The first time I ever listened to the record was on a family road trip in May 2015. It was the only Radiohead album that was not available on Spotify, so I was forced to spend $10 to acquire it via the iTunes Store. While listening for the first time on the four-hour car ride, I was actually disappointed. Never had I heard a Radiohead album so subtle. The vast, cinematic flourishes that constituted albums like “Kid A” and “OK Computer” were absent, and in their place were ethereal, finely-tuned musical brushstrokes that sounded like they could float away on a whim. Embarrassingly enough, I think “Reckoner,” the seventh track on “In Rainbows,” may have put me to sleep.

Still, I didn’t give up. Although I did not understand the intense love that thousands had for the album, it had this enigmatic, mysterious glow that kept drawing me back. I desperately wanted to know its secrets.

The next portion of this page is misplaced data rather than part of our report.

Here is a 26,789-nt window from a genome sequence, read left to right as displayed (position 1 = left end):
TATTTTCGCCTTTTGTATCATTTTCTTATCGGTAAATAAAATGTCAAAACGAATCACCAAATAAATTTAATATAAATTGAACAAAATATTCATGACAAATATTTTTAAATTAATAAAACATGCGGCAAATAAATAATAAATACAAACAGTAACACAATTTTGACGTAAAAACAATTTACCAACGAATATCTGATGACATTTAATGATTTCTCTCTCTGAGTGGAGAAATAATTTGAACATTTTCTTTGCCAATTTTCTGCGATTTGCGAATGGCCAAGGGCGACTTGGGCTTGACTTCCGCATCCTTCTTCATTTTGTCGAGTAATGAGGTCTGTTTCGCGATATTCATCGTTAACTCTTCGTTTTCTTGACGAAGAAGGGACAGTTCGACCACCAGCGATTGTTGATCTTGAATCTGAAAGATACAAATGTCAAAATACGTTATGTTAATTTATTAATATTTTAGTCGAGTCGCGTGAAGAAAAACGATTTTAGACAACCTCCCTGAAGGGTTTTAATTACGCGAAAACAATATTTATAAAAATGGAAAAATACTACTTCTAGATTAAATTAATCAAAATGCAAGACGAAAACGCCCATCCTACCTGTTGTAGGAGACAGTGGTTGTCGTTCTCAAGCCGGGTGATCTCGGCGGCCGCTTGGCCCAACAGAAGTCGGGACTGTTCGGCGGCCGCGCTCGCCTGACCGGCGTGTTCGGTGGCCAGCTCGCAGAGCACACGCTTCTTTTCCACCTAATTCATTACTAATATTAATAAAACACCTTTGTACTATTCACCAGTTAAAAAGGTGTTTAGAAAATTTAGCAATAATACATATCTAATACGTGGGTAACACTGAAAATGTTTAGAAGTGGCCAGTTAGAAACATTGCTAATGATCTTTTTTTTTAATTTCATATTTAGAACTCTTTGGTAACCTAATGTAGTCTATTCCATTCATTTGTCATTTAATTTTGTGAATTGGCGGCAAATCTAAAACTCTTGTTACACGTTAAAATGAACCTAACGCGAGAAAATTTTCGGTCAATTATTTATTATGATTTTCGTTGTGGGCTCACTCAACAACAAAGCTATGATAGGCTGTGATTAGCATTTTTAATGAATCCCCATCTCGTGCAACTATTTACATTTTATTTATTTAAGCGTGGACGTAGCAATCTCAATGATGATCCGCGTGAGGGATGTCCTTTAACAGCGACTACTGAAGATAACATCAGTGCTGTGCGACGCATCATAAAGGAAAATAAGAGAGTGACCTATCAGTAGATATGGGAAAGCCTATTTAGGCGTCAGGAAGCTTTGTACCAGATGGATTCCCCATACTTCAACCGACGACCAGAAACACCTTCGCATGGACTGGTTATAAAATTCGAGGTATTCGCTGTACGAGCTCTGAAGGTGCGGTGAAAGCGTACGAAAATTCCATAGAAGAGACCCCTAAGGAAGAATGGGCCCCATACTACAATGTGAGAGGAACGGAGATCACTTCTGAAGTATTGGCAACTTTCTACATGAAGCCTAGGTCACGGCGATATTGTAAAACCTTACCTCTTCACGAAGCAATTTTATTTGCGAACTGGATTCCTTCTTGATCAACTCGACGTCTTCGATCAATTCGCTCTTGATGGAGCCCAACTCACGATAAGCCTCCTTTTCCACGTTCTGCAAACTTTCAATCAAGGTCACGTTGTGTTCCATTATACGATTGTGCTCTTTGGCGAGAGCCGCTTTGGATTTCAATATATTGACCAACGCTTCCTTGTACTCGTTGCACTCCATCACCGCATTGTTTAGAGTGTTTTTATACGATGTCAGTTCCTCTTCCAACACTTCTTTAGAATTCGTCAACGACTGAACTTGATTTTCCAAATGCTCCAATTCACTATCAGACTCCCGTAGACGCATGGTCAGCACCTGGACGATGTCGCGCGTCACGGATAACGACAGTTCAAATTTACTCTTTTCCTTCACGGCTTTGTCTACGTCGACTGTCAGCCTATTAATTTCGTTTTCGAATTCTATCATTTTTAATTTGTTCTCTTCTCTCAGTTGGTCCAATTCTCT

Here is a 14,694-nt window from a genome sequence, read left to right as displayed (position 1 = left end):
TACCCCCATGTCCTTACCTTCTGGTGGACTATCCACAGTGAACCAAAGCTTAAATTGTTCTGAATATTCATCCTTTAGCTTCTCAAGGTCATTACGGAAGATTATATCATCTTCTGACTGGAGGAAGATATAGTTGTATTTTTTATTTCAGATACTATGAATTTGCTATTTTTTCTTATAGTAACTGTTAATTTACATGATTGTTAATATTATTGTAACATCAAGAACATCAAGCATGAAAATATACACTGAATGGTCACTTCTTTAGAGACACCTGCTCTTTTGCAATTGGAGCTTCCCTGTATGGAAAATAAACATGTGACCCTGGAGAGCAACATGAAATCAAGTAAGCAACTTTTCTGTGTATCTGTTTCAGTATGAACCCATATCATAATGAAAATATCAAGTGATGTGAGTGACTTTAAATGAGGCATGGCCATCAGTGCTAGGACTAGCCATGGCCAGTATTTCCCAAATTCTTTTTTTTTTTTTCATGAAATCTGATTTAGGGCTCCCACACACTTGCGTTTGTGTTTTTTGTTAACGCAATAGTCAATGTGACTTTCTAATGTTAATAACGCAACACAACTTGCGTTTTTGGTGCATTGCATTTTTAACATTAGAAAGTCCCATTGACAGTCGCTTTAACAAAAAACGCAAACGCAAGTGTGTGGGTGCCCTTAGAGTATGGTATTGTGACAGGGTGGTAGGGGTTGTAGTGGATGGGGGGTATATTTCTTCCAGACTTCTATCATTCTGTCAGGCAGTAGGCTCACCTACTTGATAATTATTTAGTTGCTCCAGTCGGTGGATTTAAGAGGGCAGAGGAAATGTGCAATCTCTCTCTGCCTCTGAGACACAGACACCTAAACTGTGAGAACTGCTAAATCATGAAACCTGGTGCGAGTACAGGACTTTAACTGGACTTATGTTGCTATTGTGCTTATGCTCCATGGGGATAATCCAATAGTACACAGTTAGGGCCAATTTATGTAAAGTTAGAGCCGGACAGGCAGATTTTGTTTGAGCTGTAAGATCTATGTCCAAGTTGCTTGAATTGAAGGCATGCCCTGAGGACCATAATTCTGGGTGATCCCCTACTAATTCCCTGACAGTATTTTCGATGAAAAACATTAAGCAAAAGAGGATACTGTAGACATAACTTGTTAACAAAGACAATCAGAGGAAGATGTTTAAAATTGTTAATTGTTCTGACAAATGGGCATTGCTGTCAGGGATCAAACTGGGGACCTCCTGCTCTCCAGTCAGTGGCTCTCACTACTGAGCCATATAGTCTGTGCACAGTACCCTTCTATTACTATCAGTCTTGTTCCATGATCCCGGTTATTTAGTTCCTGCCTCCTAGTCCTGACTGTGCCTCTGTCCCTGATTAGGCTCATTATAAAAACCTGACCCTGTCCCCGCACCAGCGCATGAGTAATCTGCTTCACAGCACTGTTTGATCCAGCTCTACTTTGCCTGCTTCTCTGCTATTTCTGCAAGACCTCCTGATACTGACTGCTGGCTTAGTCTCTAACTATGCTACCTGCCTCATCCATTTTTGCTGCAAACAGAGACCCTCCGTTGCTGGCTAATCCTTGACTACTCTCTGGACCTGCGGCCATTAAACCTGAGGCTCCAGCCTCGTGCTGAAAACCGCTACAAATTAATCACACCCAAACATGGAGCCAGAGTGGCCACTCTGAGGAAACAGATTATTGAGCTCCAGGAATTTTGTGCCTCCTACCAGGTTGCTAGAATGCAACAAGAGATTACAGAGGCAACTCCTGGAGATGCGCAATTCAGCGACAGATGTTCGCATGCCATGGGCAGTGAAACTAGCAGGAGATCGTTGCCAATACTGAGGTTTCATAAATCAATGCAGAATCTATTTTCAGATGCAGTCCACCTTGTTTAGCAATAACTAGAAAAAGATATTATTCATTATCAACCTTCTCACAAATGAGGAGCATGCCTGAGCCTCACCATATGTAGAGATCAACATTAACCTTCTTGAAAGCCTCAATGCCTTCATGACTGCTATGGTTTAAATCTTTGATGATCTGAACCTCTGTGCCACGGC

As I delved deeper into the album, I realized that I was dealing with a piece of art vastly different from anything else in the group’s oeuvre. It sounded kinder, friendlier and more loving. The more time I spent with the album, the more intense these emotions became. “In Rainbows” taught me to change my approach to listening. It was only after several hundred listens that I felt I had gotten a sense of the album’s treasures. This realization was the first of many gifts the album bestowed upon me. All my life I had listened to brash, bombastic classic rock – music that didn’t require much work from the consumer. I had to give “In Rainbows” its space; it unfolded in front of me on its own time.

A year before the release of “In Rainbows,” Thom Yorke, Radiohead’s lead singer, said of the album: “Interestingly enough, it’s similar to ‘OK Computer’ in a way. It’s much more terrifying.”

Upon finding this out, I felt an initial wave of confusion, then an all-consuming sense of dread. What was I missing? Why did this album make me feel love, warmth and joy when its own creator finds it “terrifying?” Amid the millennial terror of “OK Computer,” I had found respite within the delicately-phrased vocal lines, meticulously crafted melodies and irresistible ear-worm grooves of “In Rainbows.” Was Yorke trying to take all of that away from me?